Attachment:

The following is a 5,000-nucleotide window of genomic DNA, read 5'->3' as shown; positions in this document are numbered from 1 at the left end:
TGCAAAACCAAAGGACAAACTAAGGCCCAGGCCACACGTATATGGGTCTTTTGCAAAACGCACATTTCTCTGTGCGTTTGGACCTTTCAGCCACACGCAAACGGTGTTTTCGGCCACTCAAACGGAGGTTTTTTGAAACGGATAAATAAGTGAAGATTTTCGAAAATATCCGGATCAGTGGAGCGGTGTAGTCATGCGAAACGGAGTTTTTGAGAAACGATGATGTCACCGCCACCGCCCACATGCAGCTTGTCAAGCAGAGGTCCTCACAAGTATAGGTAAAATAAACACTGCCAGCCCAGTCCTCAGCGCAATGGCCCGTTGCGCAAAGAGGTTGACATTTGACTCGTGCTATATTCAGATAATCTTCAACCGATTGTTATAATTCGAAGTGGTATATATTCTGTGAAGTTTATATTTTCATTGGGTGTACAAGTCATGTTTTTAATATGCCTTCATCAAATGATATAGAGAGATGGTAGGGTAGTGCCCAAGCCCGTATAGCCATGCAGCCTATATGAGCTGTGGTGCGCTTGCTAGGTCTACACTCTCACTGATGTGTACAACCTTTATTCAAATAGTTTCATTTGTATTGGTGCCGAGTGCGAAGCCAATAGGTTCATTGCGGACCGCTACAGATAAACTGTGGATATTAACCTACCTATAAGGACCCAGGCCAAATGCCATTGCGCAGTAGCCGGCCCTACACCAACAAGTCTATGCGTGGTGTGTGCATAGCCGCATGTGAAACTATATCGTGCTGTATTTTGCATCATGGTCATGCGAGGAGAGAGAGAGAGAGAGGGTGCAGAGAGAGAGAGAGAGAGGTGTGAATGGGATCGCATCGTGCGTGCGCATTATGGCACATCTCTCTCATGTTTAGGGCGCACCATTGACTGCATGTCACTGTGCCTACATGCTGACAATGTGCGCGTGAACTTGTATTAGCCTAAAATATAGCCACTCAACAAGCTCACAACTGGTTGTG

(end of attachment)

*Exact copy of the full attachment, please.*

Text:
The following is a 5,000-nucleotide window of genomic DNA, read 5'->3' as shown; positions in this document are numbered from 1 at the left end:
TGCAAAACCAAAGGACAAACTAAGGCCCAGGCCACACGTATATGGGTCTTTTGCAAAACGCACATTTCTCTGTGCGTTTGGACCTTTCAGCCACACGCAAACGGTGTTTTCGGCCACTCAAACGGAGGTTTTTTGAAACGGATAAATAAGTGAAGATTTTCGAAAATATCCGGATCAGTGGAGCGGTGTAGTCATGCGAAACGGAGTTTTTGAGAAACGATGATGTCACCGCCACCGCCCACATGCAGCTTGTCAAGCAGAGGTCCTCACAAGTATAGGTAAAATAAACACTGCCAGCCCAGTCCTCAGCGCAATGGCCCGTTGCGCAAAGAGGTTGACATTTGACTCGTGCTATATTCAGATAATCTTCAACCGATTGTTATAATTCGAAGTGGTATATATTCTGTGAAGTTTATATTTTCATTGGGTGTACAAGTCATGTTTTTAATATGCCTTCATCAAATGATATAGAGAGATGGTAGGGTAGTGCCCAAGCCCGTATAGCCATGCAGCCTATATGAGCTGTGGTGCGCTTGCTAGGTCTACACTCTCACTGATGTGTACAACCTTTATTCAAATAGTTTCATTTGTATTGGTGCCGAGTGCGAAGCCAATAGGTTCATTGCGGACCGCTACAGATAAACTGTGGATATTAACCTACCTATAAGGACCCAGGCCAAATGCCATTGCGCAGTAGCCGGCCCTACACCAACAAGTCTATGCGTGGTGTGTGCATAGCCGCATGTGAAACTATATCGTGCTGTATTTTGCATCATGGTCATGCGAGGAGAGAGAGAGAGAGAGGGTGCAGAGAGAGAGAGAGAGAGGTGTGAATGGGATCGCATCGTGCGTGCGCATTATGGCACATCTCTCTCATGTTTAGGGCGCACCATTGACTGCATGTCACTGTGCCTACATGCTGACAATGTGCGCGTGAACTTGTATTAGCCTAAAATATAGCCACTCAACAAGCTCACAACTGGTTGTG